Trojan Alert: What You Need to Know

Ed. Note: Mike and I were discussing the Flashback Trojan today, and I asked him if he could write up an explanation for you all, including what you can do to keep your computer safe. Thanks, Mike!

There has been some news about a Trojan software that can infect your Mac called the Flashback Trojan. To help prevent this, the first thing to do is make sure you run your Software Updates. To run your software updates, go to the Apple menu and select Software Update. Then just install any updates.

This Trojan uses something called Java on your computer and can infect you if you go to an infected website. You can disable Java in your web browsers. These instructions may vary depending on the version of your browser. If you can not find it with these instructions, let me know.

In Safari, go to the Safari menu and select Preferences. Under the Security tab, uncheck the Enable Java option. Don’t worry about JavaScript.

In Firefox, go to the Tools menu and select Add Ons. Then click on the Plugins tab and scroll down to Java Plug-In and click on the Disable button.

In Chrome, go to the Chrome menu and select Preferences. Go to the Under the Hood tab and click on the Content Settings button. Then under Plug-ins click on Disable individual Plug-ins. Then scroll down to Java and click Disable.

If you have any problems or want me to look at your computer, let me know.




You Are Your Words

Wow, this is not only cool from a technology standpoint, but can impart a valuable lesson. You Are Your Words is a tool created by the American Heritage Dictionary that turns a student’s words (using a piece of writing that they have already created) into a picture of that student. By uploading a picture, the application manipulates the size, shape, and color of each word until it creates a digital image of the photo. It’s a fantastic way to exhibit student work, and helps students to remember that what they say, what they write, reflects on them.

**Special thanks to iLearn Technology for bringing this great site to my attention.**

Addendum: It has come to my attention (thanks Jen!) that the pictures you create with You Are Your Words are automatically added to their gallery, and can’t be deleted. So make sure you (and your students) are OK with having their creations available for all to see before you go playing with this.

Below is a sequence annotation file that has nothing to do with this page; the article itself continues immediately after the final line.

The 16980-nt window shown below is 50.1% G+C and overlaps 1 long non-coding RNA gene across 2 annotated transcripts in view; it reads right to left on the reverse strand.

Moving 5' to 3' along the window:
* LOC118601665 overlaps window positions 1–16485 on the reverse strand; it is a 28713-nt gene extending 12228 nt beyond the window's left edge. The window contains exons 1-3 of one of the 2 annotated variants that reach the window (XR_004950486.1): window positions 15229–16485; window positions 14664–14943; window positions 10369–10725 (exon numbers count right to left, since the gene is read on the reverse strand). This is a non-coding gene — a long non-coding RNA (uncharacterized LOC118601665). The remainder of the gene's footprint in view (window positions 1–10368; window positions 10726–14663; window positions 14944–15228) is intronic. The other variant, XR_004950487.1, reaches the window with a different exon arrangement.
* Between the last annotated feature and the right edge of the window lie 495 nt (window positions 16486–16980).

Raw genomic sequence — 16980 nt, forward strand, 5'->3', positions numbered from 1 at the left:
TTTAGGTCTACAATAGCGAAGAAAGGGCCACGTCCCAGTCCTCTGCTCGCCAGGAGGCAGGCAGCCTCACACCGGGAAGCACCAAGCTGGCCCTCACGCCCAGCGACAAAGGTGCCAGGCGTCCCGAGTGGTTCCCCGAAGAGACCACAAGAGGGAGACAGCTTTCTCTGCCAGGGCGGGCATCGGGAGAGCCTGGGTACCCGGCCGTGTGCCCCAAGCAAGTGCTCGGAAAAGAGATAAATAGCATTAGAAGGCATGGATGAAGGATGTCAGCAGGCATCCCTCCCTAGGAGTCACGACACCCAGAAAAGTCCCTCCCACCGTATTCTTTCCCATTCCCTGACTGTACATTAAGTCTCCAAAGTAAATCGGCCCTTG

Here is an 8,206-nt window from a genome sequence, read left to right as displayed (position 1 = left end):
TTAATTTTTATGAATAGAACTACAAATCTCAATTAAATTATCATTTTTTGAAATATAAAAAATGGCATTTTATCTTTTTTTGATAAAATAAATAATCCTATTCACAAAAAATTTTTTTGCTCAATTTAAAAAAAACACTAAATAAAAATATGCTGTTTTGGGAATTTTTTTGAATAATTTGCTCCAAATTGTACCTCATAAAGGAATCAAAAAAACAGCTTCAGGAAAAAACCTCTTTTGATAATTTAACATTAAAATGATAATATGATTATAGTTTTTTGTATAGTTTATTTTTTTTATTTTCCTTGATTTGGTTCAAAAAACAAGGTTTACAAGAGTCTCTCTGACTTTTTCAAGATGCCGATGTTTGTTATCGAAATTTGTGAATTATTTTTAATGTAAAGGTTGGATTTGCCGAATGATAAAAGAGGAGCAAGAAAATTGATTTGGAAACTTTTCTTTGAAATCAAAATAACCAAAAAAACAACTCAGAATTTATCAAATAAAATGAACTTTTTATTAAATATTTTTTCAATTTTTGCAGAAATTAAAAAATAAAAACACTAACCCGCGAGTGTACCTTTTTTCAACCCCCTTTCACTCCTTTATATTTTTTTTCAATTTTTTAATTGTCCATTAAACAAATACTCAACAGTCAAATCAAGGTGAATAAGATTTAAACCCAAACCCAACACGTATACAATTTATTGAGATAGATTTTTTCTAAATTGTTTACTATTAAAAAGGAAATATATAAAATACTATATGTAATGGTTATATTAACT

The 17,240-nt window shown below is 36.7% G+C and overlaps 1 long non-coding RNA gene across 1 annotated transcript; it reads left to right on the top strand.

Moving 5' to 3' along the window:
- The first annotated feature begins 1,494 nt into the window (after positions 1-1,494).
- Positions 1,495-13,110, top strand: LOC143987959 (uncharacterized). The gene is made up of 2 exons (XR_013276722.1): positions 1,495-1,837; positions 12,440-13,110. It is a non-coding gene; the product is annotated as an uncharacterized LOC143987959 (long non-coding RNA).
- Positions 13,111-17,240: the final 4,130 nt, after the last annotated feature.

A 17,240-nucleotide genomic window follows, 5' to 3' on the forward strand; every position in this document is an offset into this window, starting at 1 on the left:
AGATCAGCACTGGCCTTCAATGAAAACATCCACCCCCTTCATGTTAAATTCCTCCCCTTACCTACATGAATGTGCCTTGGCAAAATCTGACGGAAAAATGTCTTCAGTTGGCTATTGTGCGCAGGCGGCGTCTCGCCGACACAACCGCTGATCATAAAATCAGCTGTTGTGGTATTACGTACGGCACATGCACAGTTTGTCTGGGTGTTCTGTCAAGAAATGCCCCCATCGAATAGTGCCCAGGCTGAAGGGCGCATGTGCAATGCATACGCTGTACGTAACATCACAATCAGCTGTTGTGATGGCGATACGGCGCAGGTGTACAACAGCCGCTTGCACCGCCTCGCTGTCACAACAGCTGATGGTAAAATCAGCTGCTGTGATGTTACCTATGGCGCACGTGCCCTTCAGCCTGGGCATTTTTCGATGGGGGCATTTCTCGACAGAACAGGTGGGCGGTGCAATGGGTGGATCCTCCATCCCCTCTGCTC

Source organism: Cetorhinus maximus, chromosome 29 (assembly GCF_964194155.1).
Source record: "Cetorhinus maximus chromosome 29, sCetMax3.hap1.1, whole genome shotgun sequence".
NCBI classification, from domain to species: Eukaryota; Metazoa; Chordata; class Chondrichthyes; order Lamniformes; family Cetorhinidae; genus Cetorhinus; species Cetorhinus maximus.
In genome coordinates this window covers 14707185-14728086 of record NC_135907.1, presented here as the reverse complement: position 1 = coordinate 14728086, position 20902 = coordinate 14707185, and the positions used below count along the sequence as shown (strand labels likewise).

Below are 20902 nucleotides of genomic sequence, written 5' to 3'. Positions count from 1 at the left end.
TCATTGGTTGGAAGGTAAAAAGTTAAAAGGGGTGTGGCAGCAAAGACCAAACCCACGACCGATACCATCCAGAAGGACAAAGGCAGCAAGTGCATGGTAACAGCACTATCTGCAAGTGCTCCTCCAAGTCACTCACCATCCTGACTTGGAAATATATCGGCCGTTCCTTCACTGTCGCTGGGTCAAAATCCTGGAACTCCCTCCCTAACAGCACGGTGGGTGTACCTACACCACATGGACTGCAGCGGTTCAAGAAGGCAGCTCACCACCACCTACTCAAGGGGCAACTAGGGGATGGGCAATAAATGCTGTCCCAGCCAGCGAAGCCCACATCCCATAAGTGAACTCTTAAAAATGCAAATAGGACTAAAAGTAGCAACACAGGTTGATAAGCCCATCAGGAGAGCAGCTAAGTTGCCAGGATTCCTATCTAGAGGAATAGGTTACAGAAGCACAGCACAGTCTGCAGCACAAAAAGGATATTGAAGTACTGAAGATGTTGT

All Things Titanic

I am fascinated by the Titanic disaster, and as we approach the 100th anniversary of the sinking of the unsinkable ship, all kinds of fantastic resources are popping up to further fan the flames of my curiosity. I don’t know if any of you are planning on covering this piece of history in your classes, but if you are, I’ve found some really sensational resources.

“1300 Passengers Are Rescued At Sea From The Sinking Liner Titanic, Wrecked In A Night Collision With An Iceberg.”

This was the headline of the Milwaukee Daily News on April 15th, 1912. Imagine the shock when the news came out that it was, in fact, more than 1300 killed on that fateful night. The History Buffs newspaper archive is an incredible repository containing scanned photos of newspapers from important historic events, including a few from April 15th and 16th, 1912. What a powerful discussion on information, misinformation, and journalism you could spark by showing these newspapers to your class! You’d think that major newspapers would no longer be making such enormous errors, but even now, in this age of instant news, reports are being published that are completely wrong. Remember when the Daily Mail’s website published a report that Amanda Knox’s murder conviction appeal had been denied?

Titanic: The Final Word With James Cameron

James Cameron has put together a brand new documentary, titled Titanic: The Final Word with James Cameron, that pieces together the latest scientific research on the sinking of the Titanic. This National Geographic documentary includes a stunning computer simulation of the sequence of events that led Titanic to the ocean floor. It’s pretty incredible.

Titanic: The Unsinkable Ship

Finally, if you’re looking for a comprehensive overview of the Titanic (how it was built, who was on it, a timeline of events, and even some interactives), Britannica has you covered. Their site on Titanic links together all the information available in the encyclopedia, including pictures, into one-stop-shopping for all of your Titanic needs.

Of course, if you’re looking for more, Mr. Goodwin and I have put together a display in the library, complete with fiction, non-fiction, and magazines on all things Titanic.